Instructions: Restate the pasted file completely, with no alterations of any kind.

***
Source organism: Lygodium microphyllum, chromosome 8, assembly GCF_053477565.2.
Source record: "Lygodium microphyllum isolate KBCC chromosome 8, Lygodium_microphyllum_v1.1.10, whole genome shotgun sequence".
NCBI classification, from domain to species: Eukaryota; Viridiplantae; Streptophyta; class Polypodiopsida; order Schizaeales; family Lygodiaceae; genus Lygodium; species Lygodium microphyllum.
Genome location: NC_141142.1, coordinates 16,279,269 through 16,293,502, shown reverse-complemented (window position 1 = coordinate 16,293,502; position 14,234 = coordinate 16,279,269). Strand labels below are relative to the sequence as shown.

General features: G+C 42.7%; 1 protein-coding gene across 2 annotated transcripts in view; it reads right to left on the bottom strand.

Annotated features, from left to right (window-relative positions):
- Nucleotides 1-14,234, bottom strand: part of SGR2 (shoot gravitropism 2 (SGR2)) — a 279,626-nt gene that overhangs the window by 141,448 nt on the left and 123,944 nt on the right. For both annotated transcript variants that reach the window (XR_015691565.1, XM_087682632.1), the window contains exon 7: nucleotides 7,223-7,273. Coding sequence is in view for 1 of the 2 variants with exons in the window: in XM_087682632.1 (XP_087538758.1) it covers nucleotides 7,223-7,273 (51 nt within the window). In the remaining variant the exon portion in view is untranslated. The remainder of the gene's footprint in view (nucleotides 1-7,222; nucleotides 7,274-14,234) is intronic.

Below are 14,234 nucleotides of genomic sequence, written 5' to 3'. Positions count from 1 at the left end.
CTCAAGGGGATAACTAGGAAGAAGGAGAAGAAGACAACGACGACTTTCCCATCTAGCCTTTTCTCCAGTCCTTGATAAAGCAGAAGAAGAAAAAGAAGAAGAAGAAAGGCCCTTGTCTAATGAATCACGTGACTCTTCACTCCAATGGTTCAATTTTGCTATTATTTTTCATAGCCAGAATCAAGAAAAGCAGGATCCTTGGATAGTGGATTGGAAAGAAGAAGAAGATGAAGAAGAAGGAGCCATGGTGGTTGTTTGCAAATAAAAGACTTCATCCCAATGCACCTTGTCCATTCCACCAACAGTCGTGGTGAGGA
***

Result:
Source organism: Lygodium microphyllum, chromosome 8, assembly GCF_053477565.2.
Source record: "Lygodium microphyllum isolate KBCC chromosome 8, Lygodium_microphyllum_v1.1.10, whole genome shotgun sequence".
NCBI classification, from domain to species: Eukaryota; Viridiplantae; Streptophyta; class Polypodiopsida; order Schizaeales; family Lygodiaceae; genus Lygodium; species Lygodium microphyllum.
Genome location: NC_141142.1, coordinates 16,279,269 through 16,293,502, shown reverse-complemented (window position 1 = coordinate 16,293,502; position 14,234 = coordinate 16,279,269). Strand labels below are relative to the sequence as shown.

General features: G+C 42.7%; 1 protein-coding gene across 2 annotated transcripts in view; it reads right to left on the bottom strand.

Annotated features, from left to right (window-relative positions):
- Nucleotides 1-14,234, bottom strand: part of SGR2 (shoot gravitropism 2 (SGR2)) — a 279,626-nt gene that overhangs the window by 141,448 nt on the left and 123,944 nt on the right. For both annotated transcript variants that reach the window (XR_015691565.1, XM_087682632.1), the window contains exon 7: nucleotides 7,223-7,273. Coding sequence is in view for 1 of the 2 variants with exons in the window: in XM_087682632.1 (XP_087538758.1) it covers nucleotides 7,223-7,273 (51 nt within the window). In the remaining variant the exon portion in view is untranslated. The remainder of the gene's footprint in view (nucleotides 1-7,222; nucleotides 7,274-14,234) is intronic.

Below are 14,234 nucleotides of genomic sequence, written 5' to 3'. Positions count from 1 at the left end.
CTCAAGGGGATAACTAGGAAGAAGGAGAAGAAGACAACGACGACTTTCCCATCTAGCCTTTTCTCCAGTCCTTGATAAAGCAGAAGAAGAAAAAGAAGAAGAAGAAAGGCCCTTGTCTAATGAATCACGTGACTCTTCACTCCAATGGTTCAATTTTGCTATTATTTTTCATAGCCAGAATCAAGAAAAGCAGGATCCTTGGATAGTGGATTGGAAAGAAGAAGAAGATGAAGAAGAAGGAGCCATGGTGGTTGTTTGCAAATAAAAGACTTCATCCCAATGCACCTTGTCCATTCCACCAACAGTCGTGGTGAGGA